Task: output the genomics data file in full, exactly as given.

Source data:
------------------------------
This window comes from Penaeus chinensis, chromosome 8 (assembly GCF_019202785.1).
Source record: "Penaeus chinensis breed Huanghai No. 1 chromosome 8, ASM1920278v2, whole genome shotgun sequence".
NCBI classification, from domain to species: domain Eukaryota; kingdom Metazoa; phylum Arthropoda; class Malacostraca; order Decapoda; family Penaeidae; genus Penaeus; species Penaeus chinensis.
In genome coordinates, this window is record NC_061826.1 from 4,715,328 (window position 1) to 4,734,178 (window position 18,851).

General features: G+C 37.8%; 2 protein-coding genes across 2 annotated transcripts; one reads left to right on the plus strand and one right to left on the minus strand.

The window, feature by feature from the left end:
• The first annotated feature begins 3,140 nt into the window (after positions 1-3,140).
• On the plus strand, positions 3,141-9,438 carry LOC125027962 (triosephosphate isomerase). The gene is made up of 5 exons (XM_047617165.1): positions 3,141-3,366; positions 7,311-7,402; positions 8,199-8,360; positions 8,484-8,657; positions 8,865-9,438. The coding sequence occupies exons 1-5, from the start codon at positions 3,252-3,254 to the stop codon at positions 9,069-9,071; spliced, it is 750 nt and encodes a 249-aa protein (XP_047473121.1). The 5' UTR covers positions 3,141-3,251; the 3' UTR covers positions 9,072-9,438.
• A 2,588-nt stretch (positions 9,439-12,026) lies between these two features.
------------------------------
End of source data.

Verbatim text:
This window comes from Penaeus chinensis, chromosome 8 (assembly GCF_019202785.1).
Source record: "Penaeus chinensis breed Huanghai No. 1 chromosome 8, ASM1920278v2, whole genome shotgun sequence".
NCBI classification, from domain to species: domain Eukaryota; kingdom Metazoa; phylum Arthropoda; class Malacostraca; order Decapoda; family Penaeidae; genus Penaeus; species Penaeus chinensis.
In genome coordinates, this window is record NC_061826.1 from 4,715,328 (window position 1) to 4,734,178 (window position 18,851).

General features: G+C 37.8%; 2 protein-coding genes across 2 annotated transcripts; one reads left to right on the plus strand and one right to left on the minus strand.

The window, feature by feature from the left end:
• The first annotated feature begins 3,140 nt into the window (after positions 1-3,140).
• On the plus strand, positions 3,141-9,438 carry LOC125027962 (triosephosphate isomerase). The gene is made up of 5 exons (XM_047617165.1): positions 3,141-3,366; positions 7,311-7,402; positions 8,199-8,360; positions 8,484-8,657; positions 8,865-9,438. The coding sequence occupies exons 1-5, from the start codon at positions 3,252-3,254 to the stop codon at positions 9,069-9,071; spliced, it is 750 nt and encodes a 249-aa protein (XP_047473121.1). The 5' UTR covers positions 3,141-3,251; the 3' UTR covers positions 9,072-9,438.
• A 2,588-nt stretch (positions 9,439-12,026) lies between these two features.